Wednesday, 19 April 2017

Theories of Surplus Value, Part I, Chapter 4 - Part 44

Ganilh recognises that the basis of capitalist wealth is commodity production, but he expresses this in a confused manner. He writes,

““There is in truth no wealth for individuals and for peoples, except when each labours for all” (that is to say, when his labour takes the form of general social labour, for in any other meaning this would be nonsense; since, except in the form of general social labour, an iron manufacturer does not work for all, but only for consumers of iron); “and all for each” (p 207), but Marx points out that what this means is that the concrete labour of each individual must be reduced to abstract labour. The producer of iron does not labour for all, but only for the buyers of iron, and its clear that all do not work for each because total production is divided into a range of individual products, and each individual person does not buy all products, but only specific products. 

All work for each only on the basis that all production becomes co-operative, and on the basis that the abstract labour contained in any product is comparable to that in every other product.

“... what this means is therefore only that each special product takes on a form in which it exists for everyone; and it only exists in this form, not because as a special product it is distinct from the product of each other person, but because it is identical with it; that is, once more the form of social labour as it exists on the basis of commodity production.” (p 207)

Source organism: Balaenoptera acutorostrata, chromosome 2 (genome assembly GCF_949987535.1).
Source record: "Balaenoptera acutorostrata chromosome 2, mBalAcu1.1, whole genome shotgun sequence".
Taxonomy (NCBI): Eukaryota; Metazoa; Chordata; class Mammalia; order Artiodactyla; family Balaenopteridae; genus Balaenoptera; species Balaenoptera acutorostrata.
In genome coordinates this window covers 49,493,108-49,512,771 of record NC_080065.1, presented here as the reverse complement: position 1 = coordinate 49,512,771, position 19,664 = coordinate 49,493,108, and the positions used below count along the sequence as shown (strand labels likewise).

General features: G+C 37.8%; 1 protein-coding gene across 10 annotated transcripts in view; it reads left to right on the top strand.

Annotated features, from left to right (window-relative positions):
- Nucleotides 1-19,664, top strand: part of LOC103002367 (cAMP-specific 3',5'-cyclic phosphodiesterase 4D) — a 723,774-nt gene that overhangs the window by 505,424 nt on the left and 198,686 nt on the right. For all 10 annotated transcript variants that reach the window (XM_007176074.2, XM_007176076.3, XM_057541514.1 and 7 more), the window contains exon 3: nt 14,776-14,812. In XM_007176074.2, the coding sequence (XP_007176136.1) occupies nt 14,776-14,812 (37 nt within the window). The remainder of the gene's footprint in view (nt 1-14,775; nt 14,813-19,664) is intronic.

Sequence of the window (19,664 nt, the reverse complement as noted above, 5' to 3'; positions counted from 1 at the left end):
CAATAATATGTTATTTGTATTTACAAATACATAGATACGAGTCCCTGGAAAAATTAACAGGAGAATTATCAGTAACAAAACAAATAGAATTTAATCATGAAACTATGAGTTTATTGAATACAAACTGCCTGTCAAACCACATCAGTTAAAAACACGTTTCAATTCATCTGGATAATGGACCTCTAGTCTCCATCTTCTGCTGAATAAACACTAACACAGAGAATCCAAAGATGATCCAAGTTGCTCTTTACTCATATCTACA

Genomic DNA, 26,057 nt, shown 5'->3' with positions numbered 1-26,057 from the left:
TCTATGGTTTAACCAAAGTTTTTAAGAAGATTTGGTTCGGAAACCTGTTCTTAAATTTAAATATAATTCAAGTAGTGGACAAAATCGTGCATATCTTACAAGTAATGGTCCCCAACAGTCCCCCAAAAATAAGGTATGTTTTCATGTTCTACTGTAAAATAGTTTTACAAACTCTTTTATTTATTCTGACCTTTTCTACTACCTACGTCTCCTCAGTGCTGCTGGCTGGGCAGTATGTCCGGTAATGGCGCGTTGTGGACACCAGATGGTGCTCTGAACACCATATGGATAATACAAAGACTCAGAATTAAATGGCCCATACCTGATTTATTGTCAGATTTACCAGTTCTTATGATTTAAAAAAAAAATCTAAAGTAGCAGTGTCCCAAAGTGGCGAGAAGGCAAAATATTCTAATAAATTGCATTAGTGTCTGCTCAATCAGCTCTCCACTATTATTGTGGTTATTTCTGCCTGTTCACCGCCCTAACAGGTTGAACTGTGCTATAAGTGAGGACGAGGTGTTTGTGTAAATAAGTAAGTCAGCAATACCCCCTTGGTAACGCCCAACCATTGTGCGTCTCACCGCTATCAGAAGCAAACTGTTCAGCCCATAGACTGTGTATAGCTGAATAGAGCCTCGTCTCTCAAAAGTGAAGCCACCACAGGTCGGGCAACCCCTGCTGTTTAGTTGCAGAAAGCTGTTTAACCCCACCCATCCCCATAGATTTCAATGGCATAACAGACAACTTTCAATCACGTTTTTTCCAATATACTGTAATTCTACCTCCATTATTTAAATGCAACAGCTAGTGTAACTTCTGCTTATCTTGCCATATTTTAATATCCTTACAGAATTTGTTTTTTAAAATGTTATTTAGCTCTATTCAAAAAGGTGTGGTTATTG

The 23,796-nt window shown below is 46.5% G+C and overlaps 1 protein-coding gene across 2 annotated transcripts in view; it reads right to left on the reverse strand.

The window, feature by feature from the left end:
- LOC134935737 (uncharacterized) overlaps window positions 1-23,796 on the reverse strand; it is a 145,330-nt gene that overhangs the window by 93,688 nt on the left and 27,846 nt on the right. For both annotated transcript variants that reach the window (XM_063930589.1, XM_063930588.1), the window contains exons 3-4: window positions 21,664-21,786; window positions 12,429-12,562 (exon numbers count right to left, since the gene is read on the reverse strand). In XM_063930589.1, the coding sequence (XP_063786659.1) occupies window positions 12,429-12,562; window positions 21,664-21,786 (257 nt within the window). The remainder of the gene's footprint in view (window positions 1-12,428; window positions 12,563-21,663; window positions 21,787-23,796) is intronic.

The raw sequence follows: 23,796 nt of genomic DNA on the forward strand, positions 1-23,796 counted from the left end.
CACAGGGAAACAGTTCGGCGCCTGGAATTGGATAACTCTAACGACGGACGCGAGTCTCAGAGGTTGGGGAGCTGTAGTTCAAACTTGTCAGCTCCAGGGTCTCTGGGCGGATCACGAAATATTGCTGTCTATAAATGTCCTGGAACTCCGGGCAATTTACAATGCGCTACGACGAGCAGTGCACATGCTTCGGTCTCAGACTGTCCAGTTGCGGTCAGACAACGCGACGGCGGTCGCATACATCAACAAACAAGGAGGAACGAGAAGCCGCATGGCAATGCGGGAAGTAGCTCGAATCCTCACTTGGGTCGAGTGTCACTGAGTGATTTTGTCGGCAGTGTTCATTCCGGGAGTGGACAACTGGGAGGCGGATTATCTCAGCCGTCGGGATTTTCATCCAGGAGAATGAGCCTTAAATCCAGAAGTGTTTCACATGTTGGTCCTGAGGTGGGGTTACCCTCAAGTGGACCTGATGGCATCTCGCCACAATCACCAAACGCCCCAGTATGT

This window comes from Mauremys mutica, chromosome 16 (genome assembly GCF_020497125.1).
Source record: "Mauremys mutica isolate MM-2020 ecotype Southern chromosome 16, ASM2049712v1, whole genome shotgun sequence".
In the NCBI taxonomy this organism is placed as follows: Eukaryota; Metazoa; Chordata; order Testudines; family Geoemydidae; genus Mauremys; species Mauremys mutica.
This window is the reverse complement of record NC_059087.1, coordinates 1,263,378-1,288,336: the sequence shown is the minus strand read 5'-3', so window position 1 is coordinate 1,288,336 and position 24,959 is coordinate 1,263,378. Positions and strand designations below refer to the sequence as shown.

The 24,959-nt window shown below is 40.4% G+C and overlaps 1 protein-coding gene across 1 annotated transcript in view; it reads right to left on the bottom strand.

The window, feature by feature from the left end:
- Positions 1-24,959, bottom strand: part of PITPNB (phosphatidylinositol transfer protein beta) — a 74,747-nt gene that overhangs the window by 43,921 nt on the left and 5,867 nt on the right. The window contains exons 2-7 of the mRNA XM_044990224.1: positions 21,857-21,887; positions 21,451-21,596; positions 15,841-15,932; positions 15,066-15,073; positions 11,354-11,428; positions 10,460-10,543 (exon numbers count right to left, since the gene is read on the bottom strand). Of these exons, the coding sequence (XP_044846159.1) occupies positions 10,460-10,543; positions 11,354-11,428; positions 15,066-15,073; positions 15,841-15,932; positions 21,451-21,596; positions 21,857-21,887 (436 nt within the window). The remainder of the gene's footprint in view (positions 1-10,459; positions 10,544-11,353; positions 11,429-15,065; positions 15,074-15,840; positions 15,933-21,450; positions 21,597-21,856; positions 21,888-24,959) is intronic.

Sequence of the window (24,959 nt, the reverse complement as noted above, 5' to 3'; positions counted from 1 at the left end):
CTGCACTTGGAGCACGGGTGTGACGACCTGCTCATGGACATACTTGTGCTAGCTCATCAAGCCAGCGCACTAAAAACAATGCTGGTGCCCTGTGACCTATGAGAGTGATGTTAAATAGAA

Ganilh has a purely subjective view of exchange value – much like that of neoclassical economics, which equates exchange value with market price, as being whatever commodities exchange for. If A exchanges for a lot of B,C,D then it has a high exchange value. Moreover, for Ganhilh, wealth and exchange value are identical. But, as Marx continues to explain, if value only exists because of exchange, then if we take the totality of commodities, they have no exchange value!

“Exchange-value consists of the relative proportion in which products exchange for each other. The total quantity of products has therefore no exchange-value, since it is not exchanged for anything. Hence, society, whose wealth consists of exchange-values, has no wealth. Consequently it follows not only, as Ganilh himself concludes, that the “national wealth, which is composed of the exchange-values of labour” (p.108), can never rise and can never fall in exchange-value ( therefore there is no surplus-value), but that it has no exchange-value whatever, and so is not wealth, since wealth consists only of exchangeable values.” (p 208)

If, on the other hand, we take the total of those products and consider them as values outside of exchange, it is quite clear that this value continues to exist, whether or not they are exchanged or simply consumed. The coal producer, who uses a portion of their output to fuel their steam engines, does not exchange the coal as a commodity, but uses it for their own productive-consumption, in just the same way that a peasant farmer uses a part of their output of wheat as seed, to replace that used in growing the wheat. Yet, in both cases, its clear that both the coal and the wheat have value, despite taking no part in commodity exchange.

The totality of production, whether exchanged or not has value, determined by the labour-time required for its production. That value can be expressed as an amount of exchange value, again whether it is exchanged or not, simply by equating it with money. The commodities have exchange value, not because they are exchanged, but because irrespective of whether they are exchanged, they have value as a product of labour, and the relation of these values determines that exchange value.

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